July 31, 2017
A few months ago, we commented on Canada's extremely limited trial of a basic income. While we're still watching that progressive experiment unfold over time, recent mental distractions have turned our attention towards the United Kingdom where the economy isn't looking so great. One of the largest culprits? The economic and social conservativism (possibly isolationism?) that led to Brexit.
For news on the issue, you can check out Business Insider reporting that 330,000 British businesses, mostly SMEs, are in danger of failing in the immediate term; or Financial Times showing—in graphical form—that Brexit hasn't been good for the UK economy save for a slight down-tick in unemployment (even that has been marred in decreased wages, however). There are also stories about Brexit negatively impacting the German economy, which is the strongest in Europe.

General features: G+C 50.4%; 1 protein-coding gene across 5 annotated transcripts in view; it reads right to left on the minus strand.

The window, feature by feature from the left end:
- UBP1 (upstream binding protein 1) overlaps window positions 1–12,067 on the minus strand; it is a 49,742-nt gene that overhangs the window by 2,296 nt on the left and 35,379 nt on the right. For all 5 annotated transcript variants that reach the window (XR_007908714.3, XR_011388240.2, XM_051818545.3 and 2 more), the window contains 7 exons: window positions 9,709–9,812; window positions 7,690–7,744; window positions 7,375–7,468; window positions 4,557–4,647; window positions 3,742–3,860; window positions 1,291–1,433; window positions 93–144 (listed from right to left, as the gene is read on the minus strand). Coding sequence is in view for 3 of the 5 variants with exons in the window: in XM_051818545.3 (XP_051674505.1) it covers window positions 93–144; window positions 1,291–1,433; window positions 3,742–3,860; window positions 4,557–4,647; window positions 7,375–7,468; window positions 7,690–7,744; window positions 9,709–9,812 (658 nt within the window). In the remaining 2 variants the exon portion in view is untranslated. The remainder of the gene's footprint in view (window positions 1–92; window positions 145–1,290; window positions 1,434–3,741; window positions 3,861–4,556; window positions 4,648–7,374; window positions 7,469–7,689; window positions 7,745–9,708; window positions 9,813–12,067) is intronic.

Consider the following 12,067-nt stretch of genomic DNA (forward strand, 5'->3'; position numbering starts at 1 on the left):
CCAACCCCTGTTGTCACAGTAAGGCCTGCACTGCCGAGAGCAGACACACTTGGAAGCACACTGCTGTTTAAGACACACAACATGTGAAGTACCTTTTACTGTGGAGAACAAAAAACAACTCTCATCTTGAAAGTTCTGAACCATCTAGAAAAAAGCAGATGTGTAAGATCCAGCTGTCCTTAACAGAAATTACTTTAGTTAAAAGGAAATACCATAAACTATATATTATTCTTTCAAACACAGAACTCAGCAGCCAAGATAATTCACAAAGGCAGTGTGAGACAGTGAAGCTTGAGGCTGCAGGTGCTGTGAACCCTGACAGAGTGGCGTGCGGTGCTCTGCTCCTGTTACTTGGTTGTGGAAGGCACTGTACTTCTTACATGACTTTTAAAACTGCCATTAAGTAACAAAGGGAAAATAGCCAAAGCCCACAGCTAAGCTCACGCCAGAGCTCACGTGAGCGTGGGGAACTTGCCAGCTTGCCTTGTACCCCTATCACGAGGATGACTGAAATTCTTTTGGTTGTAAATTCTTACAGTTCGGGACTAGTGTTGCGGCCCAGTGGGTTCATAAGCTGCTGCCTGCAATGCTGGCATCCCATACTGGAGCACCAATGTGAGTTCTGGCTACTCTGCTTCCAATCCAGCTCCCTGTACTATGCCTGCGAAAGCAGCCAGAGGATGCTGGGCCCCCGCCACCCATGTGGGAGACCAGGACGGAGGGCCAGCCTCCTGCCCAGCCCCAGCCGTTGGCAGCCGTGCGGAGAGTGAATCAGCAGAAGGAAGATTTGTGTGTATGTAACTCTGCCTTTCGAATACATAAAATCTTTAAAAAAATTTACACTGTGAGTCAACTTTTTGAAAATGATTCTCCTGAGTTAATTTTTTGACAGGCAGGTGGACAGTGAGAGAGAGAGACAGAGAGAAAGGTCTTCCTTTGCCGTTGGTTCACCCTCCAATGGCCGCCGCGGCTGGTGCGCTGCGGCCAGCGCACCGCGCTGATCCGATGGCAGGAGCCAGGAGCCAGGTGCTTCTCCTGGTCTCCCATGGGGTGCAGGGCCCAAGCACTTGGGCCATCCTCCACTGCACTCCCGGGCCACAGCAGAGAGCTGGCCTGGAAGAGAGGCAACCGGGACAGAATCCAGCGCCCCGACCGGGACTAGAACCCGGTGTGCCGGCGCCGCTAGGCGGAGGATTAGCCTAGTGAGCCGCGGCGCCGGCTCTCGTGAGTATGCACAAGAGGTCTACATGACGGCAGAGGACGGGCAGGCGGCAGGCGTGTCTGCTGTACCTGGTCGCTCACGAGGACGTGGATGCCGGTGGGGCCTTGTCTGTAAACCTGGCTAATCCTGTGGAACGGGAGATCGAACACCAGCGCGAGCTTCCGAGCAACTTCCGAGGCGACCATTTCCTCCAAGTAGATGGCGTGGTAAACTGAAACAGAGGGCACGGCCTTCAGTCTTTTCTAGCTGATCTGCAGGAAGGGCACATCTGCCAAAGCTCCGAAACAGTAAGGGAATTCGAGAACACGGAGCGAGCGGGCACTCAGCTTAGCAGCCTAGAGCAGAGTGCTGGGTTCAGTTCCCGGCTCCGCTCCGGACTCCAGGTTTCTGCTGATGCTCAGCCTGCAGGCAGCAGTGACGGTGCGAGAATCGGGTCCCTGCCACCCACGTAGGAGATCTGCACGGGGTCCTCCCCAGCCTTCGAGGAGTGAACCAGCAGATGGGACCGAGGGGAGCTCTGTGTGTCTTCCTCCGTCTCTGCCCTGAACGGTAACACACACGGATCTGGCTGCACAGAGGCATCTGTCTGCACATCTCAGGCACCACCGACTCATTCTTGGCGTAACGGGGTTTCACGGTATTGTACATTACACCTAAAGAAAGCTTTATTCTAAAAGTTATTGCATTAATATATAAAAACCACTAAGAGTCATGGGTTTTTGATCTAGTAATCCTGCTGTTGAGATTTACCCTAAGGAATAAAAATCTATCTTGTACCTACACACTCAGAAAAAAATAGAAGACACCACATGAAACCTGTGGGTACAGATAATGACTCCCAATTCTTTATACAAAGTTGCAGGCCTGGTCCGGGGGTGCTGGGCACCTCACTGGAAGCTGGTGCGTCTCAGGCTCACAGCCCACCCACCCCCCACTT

Our concerns, and admitted motivations, are much more honed in on the ability to implement economic policy that allows small and medium sized businesses to thrive. SMEs are a source of the free market competition which is critical for both the European and American economies. They are also a leading source of process improvement and innovative disruption. Any policy that weakens the economic viability of business—for absolutely whatever reason, is counter intuitive and needs to be re-examined.
Now it's your turn. Let's talk in the comments below. Do you think isolationism (and nationalism, etc.) are accidentally or intentionally impeding business and technological progress? What can, or should, be done to foster a more progressive spirit of global cooperation and innovation?